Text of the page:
live.nude.girls -- The Making of the Documentary and the Birth of a Supergrrrl -- by Jane

Live! Nude! Girls! Unite! is a riveting documentary about the first union movement by strippers across the U.S. In a nutshell, it is about dancers employed by the Lusty Lady in San Francisco, who, after complaining to management for eight years about conditions they deemed unfair and illegal, took matters into their own hands. The film is brilliant and timely in its portrayal of strippers as workers, fighting for their basic rights, while simultaneously depicting a hypocritical society which isn't quite sure if strippers are workers at all or deserve workers' rights. Indeed, the question is raised whether America thinks naked girls and sex workers deserve even basic human rights like respect and fair treatment.

While the union drive by the girls struggles and overcomes various impasses, filmmaker Julia Query follows an intimate subplot as she examines her personal struggle with her feminist doctor mother, who works to get prostitutes off the streets and has no idea that her precious, brilliant daughter is also a sex worker. This often troublesome and unwieldy dichotomy of the personal and the political lies at the heart of all "sex wars" and feminist discourse, and Query's examination of it elevates her film from mere documentary to a very dynamic meditation on the turbulent nature of feminism in the nineties, in which generational, sexual, and gender politics figure into an explosive mix. Query is well-prepared to juggle these various issues, having almost two years in a PhD program in Sociology that focused on sexuality, postmodern theo

ry, and queer theory before jumping ship to take up the bump'n'grind in San Fran. The decision to leave academia was easy for Query, who had at least six very expensive years to go. When she weighed the debt, the limited job openings and the meager starting salary of $30,000 a year, she says, "stripping won, hands down." "When people talk to me about stripping being damaging, actually, the academic grind was far more damaging than stripping," Query says, adding that she was already a stand-up comedian, a writer, and an artist, and those things were more satisfying than academia. So she took a "break," intending to strip for a few months that turned into four years. During this time she made history. And a film.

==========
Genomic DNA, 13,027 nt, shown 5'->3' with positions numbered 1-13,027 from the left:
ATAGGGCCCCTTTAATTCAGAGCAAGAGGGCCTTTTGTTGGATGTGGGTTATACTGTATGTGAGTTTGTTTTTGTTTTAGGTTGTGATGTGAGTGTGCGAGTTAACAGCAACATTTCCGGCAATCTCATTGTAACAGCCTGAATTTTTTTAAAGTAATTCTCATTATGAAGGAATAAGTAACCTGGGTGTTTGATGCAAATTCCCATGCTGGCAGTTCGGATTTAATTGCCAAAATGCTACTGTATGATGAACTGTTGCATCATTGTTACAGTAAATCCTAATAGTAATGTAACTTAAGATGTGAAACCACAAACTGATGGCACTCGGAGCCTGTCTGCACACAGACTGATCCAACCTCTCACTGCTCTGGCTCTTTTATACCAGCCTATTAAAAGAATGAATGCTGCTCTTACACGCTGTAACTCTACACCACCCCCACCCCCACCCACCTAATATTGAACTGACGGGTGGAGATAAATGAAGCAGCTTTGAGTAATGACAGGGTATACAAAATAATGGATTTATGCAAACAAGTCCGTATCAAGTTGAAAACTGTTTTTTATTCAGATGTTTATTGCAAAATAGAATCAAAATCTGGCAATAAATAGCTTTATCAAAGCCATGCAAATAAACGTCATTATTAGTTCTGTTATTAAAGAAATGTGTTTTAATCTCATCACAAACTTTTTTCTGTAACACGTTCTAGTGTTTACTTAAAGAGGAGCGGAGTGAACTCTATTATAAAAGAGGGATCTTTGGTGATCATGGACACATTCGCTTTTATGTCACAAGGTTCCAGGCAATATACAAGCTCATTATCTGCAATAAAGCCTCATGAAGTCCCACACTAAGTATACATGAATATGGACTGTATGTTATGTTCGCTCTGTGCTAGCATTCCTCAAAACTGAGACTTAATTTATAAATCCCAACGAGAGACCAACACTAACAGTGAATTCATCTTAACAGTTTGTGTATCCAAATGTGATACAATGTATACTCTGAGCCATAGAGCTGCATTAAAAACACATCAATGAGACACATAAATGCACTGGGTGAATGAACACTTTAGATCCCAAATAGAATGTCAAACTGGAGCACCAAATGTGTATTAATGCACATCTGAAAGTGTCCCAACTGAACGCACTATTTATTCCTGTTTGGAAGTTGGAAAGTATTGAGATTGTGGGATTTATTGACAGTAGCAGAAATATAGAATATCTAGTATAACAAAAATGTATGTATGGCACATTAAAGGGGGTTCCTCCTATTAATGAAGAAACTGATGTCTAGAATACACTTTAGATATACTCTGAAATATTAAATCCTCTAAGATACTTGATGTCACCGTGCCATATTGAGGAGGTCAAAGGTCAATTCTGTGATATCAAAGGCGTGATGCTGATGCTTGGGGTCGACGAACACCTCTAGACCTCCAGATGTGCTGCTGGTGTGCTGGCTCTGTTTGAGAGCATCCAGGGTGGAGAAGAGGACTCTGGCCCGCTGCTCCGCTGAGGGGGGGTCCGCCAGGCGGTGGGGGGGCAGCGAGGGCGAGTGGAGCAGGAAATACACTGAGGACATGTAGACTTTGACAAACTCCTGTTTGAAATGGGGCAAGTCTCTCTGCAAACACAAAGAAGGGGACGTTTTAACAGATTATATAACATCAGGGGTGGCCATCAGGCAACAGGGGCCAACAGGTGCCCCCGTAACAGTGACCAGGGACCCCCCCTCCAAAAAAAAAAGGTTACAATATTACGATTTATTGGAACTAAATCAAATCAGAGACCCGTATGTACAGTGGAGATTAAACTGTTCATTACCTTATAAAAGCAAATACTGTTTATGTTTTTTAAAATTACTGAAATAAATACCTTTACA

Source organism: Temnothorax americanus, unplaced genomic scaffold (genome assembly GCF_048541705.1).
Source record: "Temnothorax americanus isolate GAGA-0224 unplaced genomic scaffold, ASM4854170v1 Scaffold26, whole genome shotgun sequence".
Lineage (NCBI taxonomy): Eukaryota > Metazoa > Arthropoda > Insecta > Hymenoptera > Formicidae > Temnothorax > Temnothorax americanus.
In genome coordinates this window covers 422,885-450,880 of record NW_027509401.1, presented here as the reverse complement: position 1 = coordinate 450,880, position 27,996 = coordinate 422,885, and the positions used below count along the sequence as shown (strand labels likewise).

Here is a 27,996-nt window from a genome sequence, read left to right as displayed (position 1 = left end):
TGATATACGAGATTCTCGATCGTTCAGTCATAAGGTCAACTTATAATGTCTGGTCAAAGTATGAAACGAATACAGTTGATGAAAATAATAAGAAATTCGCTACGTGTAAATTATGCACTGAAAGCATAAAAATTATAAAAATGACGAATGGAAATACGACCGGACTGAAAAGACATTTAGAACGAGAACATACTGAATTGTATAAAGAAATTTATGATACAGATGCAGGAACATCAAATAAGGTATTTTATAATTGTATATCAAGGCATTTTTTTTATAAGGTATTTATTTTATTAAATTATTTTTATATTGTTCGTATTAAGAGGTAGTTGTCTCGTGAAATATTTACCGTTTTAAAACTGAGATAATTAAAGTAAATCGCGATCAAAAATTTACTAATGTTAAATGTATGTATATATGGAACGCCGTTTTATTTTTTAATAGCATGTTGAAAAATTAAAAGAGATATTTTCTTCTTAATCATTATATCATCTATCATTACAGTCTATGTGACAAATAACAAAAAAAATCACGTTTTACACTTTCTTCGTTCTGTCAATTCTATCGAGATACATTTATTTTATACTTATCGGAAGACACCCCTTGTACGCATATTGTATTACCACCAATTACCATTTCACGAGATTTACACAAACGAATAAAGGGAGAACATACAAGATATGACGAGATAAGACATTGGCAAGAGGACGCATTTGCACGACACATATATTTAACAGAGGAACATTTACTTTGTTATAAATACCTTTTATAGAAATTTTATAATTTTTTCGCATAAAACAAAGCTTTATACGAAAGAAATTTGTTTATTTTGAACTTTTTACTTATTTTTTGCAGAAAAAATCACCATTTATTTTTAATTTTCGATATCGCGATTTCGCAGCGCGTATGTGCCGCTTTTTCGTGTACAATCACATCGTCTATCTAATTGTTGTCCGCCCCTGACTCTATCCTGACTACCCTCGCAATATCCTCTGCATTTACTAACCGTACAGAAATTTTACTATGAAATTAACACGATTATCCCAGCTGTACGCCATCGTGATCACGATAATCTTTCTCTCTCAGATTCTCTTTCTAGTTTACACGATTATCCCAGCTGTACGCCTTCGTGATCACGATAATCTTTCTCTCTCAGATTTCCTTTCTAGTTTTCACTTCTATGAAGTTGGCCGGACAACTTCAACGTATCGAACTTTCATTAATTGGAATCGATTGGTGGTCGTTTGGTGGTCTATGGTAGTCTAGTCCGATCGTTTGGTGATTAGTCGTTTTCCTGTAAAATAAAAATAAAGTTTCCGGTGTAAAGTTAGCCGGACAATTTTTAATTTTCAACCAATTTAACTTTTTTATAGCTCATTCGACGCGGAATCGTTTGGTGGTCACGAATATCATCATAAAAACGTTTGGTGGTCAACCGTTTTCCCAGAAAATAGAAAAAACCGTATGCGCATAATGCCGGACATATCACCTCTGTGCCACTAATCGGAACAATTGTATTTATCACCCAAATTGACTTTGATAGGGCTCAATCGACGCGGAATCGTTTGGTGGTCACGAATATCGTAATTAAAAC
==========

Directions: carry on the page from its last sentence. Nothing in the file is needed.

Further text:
Though Live! Nude! Girls! Unite! deals at length with Query's personal situation and its far-reaching political issues, it never loses sight of its primary message that strippers are WORKERS and as such deserve the same rights accorded to all American workers. Rights such as minimum wage, health insurance, and means to legal recourse should problems arise. As obvious as this argument may sound, it took an all-out war to achieve. But, as Query likes to point out, it took the miners 100 years to win their union fight, so in unionizing in less than a year, the Lusty Lady strippers made incredible time. The movie illustrates just how

much blood, sweat, and tears were required from the dancers as they fought the big dogs in management and the notorious union busting law firm, Witler Mendelssohn, they hired. In the beginning of the film, very powerful people like TV newscasters, lawyers, and management say absolutely idiotic things in an attempt to belittle, ridicule, and harass the strippers into compliance. "Bad idea," Query says. "Strippers aren't easily intimidated by men in suits." The girls hold their ground, in spite of loss of income, tons of stress, and many tears. For much of the film, they seem to be the only people with their heads on straight at all. Which is exactly why Query made her film: to take back power from the media by allowing the girls to have their own voice and to record their side of the story as it was happening.

The whole union fight started over one grating irritation that, after eight years of worker complaints, the Lusty Lady management failed to do anything about. The strippers kept insisting that the three one-way


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